“The West are idiots and fools. They think we are waiting for them to give us visas to go and attack them or that we will attack with our beards or even Islamic outfits,” said one.
“They think they can distinguish us these days they are fools and more than that they don’t know we can play their game in intelligence. They infiltrated us with those who pretend to be Muslims and we have also penetrated them with those who look like them.”
New paper: “Green Lights Forever: Analyzing the Security of Traffic Infrastructure,” Branden Ghena, William Beyer, Allen Hillaker, Jonathan Pevarnek, and J. Alex Halderman.
Abstract: The safety critical nature of traffic infrastructure requires that it be secure against computer-based attacks, but this is not always the case. We investigate a networked traffic signal system currently deployed in the United States and discover a number of security flaws that exist due to systemic failures by the designers. We leverage these flaws to create attacks which gain control of the system, and we successfully demonstrate them on the deployment in coordination with authorities. Our attacks show that an adversary can control traffic infrastructure to cause disruption, degrade safety, or gain an unfair advantage. We make recommendations on how to improve existing systems and discuss the lessons learned for embedded systems security in general.
Security researchers have finally gotten their hands on a Rapiscan backscatter full-body scanner. The results aren’t very good.
Note that these machines have been replaced in US airports with millimeter wave full-body scanners.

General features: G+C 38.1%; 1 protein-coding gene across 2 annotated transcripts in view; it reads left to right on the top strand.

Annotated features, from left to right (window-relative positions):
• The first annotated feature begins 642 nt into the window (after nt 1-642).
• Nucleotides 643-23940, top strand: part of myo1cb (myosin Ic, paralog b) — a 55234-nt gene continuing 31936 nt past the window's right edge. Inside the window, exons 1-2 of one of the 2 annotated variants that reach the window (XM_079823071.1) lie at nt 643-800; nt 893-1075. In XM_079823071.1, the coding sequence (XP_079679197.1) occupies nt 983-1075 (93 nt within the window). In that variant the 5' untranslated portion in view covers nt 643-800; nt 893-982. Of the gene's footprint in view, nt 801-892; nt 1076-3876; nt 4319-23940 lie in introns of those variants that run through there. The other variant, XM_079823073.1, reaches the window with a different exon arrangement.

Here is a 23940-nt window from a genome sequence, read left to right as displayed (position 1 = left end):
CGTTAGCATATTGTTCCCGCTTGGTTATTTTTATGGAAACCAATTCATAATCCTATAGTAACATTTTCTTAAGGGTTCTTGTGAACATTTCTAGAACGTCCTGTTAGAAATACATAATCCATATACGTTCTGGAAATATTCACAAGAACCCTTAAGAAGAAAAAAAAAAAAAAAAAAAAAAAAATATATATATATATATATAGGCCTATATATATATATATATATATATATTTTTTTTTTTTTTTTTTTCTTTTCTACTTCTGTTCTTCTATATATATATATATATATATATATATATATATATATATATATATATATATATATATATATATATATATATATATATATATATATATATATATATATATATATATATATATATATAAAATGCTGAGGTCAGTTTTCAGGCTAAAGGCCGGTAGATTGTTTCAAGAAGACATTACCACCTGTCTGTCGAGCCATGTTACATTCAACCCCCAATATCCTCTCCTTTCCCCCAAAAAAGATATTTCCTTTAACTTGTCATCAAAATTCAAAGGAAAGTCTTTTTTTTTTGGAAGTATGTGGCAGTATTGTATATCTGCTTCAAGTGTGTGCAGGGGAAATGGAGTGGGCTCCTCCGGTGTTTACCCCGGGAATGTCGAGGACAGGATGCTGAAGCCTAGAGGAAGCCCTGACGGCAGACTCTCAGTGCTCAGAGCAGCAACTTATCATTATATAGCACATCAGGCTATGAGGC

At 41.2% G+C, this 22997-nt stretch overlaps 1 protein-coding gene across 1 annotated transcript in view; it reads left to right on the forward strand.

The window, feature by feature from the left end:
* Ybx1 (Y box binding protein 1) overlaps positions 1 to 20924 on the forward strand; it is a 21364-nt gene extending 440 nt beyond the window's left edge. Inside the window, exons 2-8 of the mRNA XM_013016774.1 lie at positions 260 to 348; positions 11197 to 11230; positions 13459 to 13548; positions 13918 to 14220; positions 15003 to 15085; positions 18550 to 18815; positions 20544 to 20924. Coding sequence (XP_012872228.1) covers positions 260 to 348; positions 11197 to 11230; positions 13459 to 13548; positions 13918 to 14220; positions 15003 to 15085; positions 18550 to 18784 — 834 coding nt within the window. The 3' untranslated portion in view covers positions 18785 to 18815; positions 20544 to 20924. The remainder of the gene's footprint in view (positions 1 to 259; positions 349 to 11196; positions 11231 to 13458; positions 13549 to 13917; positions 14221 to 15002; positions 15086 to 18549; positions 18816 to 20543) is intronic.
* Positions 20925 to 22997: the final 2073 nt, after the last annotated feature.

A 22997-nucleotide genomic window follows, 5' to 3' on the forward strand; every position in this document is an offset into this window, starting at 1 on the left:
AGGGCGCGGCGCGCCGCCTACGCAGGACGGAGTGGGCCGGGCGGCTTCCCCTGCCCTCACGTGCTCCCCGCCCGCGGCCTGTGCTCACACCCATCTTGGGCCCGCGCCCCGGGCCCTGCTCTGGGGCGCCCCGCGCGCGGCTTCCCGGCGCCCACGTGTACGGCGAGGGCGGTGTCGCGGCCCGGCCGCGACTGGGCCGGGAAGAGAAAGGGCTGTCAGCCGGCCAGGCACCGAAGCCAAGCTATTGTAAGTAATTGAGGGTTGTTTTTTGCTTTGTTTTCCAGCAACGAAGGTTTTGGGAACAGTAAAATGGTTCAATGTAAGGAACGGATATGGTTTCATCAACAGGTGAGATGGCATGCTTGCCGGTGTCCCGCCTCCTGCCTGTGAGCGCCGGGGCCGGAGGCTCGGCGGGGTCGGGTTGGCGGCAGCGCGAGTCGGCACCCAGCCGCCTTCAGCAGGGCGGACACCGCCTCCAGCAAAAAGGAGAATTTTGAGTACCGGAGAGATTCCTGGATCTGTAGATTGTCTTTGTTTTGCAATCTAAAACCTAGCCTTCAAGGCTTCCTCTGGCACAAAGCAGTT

We have an error rate of about 15%:
Professor Mike Burton, Sixth Century Chair in Psychology at the University of Aberdeen said: “Psychologists identified around a decade ago that in general people are not very good at matching a person to an image on a security document.
“Familiar faces trigger special processes in our brain—we would recognise a member of our family, a friend or a famous face within a crowd, in a multitude of guises, venues, angles or lighting conditions. But when it comes to identifying a stranger it’s another story.
“The question we asked was does this fundamental brain process that occurs have any real importance for situations such as controlling passport issuing and we found that it does.”
The ability of Australian passport officers, for whom accurate face matching is central to their job and vital to border security, was tested in the latest study, which involved researchers from the Universities of Aberdeen, York and New South Wales Australia.
In one test, passport officers had to decide whether or not a photograph of an individual presented on their computer screen matched the face of a person standing in front of their desk.
It was found that on 15% of trials the officers decided that the photograph on their screen matched the face of the person standing in front of them, when in fact, the photograph showed an entirely different person.